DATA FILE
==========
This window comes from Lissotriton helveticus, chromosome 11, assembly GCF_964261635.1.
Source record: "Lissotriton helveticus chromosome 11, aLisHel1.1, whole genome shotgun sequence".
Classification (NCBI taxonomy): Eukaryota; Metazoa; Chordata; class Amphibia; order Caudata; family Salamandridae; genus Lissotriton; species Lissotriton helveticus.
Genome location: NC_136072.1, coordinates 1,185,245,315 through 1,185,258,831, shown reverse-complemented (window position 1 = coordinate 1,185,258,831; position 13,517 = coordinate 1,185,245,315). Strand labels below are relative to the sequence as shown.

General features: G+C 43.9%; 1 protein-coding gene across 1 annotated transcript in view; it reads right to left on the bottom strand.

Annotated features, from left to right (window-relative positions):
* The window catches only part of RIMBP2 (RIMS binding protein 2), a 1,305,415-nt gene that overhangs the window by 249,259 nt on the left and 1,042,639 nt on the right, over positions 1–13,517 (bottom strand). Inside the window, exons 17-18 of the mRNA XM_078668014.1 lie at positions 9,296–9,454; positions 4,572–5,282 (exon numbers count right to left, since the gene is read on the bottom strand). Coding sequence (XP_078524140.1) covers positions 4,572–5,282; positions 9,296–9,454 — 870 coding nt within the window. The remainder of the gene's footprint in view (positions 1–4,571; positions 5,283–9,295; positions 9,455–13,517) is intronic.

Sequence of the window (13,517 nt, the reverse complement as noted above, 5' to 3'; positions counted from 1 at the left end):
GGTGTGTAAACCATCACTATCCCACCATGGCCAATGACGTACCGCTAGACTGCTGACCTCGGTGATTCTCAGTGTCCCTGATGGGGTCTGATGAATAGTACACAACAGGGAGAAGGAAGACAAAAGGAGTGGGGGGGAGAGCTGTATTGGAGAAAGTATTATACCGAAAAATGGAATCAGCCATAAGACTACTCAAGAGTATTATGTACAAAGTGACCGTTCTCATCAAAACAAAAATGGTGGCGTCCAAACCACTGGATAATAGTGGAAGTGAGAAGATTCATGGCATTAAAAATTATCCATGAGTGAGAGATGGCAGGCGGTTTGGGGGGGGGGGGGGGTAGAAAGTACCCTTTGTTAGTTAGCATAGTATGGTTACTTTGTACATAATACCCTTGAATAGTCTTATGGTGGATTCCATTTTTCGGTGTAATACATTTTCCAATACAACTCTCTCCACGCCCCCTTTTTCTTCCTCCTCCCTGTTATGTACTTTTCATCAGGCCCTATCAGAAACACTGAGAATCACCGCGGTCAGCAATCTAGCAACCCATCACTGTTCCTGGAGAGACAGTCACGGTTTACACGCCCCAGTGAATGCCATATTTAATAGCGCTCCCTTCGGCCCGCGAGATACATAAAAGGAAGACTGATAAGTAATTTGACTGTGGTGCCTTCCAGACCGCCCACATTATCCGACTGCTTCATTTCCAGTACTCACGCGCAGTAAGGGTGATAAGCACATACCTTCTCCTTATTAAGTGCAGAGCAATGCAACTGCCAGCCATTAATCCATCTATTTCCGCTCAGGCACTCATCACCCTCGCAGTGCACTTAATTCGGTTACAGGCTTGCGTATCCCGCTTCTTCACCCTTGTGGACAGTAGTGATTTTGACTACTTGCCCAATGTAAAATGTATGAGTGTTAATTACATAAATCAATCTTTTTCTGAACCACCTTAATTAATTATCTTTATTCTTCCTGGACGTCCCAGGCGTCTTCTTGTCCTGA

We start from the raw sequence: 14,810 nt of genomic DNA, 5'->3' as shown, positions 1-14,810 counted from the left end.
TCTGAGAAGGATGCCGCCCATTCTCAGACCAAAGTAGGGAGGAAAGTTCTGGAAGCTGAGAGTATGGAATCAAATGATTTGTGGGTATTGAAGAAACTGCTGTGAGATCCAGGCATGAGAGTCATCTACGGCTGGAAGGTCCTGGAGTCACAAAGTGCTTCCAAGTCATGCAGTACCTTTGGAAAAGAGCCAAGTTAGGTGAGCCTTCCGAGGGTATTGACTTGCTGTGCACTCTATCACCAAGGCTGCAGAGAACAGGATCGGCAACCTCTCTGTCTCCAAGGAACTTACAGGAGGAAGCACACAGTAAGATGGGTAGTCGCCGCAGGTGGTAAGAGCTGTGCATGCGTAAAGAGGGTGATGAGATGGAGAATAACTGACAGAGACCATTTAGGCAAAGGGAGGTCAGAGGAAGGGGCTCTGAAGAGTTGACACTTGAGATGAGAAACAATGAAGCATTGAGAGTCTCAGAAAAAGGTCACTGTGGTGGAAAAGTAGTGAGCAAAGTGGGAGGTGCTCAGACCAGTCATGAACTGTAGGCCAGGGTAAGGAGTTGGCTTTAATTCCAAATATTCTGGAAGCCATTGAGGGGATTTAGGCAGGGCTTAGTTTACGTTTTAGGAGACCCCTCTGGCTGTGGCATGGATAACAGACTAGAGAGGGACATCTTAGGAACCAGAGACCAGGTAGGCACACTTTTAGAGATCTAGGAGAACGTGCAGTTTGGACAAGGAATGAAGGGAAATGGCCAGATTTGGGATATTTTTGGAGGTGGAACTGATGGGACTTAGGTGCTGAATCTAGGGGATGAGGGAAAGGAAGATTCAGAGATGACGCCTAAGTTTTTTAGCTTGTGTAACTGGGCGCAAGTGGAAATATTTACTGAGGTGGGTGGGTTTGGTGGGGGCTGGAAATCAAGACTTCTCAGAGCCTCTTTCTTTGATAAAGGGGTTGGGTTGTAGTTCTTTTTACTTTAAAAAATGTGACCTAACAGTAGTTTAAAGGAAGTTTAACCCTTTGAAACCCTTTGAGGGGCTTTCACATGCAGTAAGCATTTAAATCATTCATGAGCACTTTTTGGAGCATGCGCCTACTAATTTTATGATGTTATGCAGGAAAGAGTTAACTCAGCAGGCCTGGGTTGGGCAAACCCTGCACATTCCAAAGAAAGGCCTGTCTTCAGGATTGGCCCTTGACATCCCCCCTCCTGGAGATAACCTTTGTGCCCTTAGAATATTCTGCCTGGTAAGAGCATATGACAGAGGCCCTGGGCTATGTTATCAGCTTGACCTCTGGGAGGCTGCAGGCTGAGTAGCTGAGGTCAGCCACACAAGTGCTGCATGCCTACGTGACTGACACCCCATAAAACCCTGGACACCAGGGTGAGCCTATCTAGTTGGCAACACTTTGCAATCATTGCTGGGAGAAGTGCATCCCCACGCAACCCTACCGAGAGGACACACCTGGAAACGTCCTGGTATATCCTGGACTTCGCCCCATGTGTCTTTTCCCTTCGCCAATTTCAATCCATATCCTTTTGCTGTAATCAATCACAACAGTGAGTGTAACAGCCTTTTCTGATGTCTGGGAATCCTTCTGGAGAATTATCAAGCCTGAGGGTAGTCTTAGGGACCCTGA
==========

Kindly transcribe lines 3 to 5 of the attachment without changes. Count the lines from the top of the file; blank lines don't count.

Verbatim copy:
Classification (NCBI taxonomy): Eukaryota; Metazoa; Chordata; class Amphibia; order Caudata; family Salamandridae; genus Lissotriton; species Lissotriton helveticus.
Genome location: NC_136072.1, coordinates 1,185,245,315 through 1,185,258,831, shown reverse-complemented (window position 1 = coordinate 1,185,258,831; position 13,517 = coordinate 1,185,245,315). Strand labels below are relative to the sequence as shown.

General features: G+C 43.9%; 1 protein-coding gene across 1 annotated transcript in view; it reads right to left on the bottom strand.